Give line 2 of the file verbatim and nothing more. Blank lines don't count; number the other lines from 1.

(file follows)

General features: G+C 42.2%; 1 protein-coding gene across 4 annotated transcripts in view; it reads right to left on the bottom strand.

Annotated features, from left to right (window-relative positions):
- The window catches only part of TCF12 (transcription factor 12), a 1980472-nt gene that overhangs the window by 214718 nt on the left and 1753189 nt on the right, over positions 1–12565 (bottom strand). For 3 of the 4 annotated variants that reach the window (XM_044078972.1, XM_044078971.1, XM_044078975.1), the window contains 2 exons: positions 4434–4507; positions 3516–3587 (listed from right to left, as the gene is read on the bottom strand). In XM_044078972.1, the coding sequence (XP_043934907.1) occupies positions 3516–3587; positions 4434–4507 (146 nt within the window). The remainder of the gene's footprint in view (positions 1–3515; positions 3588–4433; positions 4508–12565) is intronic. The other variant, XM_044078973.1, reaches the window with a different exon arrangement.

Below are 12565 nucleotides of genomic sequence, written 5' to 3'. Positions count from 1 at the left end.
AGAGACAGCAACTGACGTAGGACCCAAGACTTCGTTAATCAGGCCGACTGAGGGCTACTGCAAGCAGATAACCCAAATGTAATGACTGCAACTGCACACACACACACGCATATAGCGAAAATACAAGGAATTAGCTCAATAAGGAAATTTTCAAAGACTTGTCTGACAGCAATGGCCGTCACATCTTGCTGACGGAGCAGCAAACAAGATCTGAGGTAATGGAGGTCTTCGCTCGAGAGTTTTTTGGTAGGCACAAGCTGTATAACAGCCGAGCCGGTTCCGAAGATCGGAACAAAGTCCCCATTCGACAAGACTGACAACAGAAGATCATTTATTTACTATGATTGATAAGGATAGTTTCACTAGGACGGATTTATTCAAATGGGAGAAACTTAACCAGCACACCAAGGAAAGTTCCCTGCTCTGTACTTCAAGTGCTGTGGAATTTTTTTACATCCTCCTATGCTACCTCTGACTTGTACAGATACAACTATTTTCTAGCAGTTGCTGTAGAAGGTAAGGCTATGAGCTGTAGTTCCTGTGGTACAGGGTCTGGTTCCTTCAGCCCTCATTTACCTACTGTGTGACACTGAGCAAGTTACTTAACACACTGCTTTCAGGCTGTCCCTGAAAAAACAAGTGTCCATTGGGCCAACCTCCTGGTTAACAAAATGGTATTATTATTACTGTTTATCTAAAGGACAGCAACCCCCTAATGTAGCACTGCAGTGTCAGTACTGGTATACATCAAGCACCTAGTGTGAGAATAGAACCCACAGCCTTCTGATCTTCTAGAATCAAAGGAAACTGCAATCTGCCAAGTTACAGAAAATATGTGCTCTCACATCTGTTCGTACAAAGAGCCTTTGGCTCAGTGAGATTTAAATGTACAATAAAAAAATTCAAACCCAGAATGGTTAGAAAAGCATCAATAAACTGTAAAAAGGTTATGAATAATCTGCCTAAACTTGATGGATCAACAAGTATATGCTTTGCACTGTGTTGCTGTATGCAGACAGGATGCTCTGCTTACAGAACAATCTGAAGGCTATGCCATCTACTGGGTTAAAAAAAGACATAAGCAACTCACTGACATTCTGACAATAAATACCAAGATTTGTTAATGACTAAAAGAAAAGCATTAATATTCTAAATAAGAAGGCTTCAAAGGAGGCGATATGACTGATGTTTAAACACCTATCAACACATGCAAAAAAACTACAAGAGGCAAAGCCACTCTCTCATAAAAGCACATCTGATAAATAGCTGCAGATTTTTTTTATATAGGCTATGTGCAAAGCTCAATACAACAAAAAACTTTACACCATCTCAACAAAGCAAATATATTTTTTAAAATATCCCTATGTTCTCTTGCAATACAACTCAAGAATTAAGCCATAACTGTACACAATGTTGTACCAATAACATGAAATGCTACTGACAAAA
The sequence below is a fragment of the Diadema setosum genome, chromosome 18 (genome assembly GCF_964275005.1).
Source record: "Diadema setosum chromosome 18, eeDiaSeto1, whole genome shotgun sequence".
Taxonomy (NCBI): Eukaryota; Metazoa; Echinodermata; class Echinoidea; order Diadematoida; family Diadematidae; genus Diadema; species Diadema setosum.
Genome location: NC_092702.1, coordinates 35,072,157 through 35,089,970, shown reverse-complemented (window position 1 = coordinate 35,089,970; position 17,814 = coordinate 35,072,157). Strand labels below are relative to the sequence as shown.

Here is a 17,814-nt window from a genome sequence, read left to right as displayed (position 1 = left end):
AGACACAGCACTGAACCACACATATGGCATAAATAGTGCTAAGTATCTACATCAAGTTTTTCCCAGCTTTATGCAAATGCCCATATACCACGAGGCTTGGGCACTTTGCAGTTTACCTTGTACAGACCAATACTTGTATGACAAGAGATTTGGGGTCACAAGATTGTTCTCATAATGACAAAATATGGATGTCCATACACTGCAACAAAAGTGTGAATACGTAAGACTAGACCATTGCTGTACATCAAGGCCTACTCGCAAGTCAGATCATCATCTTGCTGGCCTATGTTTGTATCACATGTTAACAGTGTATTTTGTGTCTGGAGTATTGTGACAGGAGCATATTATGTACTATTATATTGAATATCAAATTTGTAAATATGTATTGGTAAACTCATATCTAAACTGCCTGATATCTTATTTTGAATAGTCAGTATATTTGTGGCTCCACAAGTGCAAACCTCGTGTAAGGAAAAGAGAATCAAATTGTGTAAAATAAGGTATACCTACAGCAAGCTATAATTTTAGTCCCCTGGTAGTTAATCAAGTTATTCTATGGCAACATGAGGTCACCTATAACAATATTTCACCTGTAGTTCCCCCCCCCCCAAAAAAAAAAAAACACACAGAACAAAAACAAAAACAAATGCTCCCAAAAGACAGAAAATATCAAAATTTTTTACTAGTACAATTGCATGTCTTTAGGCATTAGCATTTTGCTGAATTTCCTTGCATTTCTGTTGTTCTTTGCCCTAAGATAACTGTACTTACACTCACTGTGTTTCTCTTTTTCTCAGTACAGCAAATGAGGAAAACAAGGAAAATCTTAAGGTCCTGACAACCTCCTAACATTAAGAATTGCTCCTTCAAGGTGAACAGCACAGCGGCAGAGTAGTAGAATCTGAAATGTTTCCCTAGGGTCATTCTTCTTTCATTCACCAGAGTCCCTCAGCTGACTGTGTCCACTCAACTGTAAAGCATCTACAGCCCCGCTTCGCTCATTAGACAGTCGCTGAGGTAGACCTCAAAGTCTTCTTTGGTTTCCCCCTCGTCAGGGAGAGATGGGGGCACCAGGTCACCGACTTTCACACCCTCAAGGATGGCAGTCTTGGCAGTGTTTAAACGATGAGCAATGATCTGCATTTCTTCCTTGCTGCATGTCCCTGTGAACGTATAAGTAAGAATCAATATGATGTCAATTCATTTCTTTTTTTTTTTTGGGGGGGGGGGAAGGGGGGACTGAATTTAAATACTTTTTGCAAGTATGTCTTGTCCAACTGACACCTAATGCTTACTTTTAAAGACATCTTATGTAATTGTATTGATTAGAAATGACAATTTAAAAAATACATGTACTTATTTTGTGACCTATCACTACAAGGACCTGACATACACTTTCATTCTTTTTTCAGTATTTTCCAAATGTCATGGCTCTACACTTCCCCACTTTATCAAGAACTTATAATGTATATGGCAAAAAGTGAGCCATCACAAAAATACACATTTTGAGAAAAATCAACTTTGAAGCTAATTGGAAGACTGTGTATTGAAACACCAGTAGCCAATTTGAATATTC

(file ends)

Annotated features, from left to right (window-relative positions):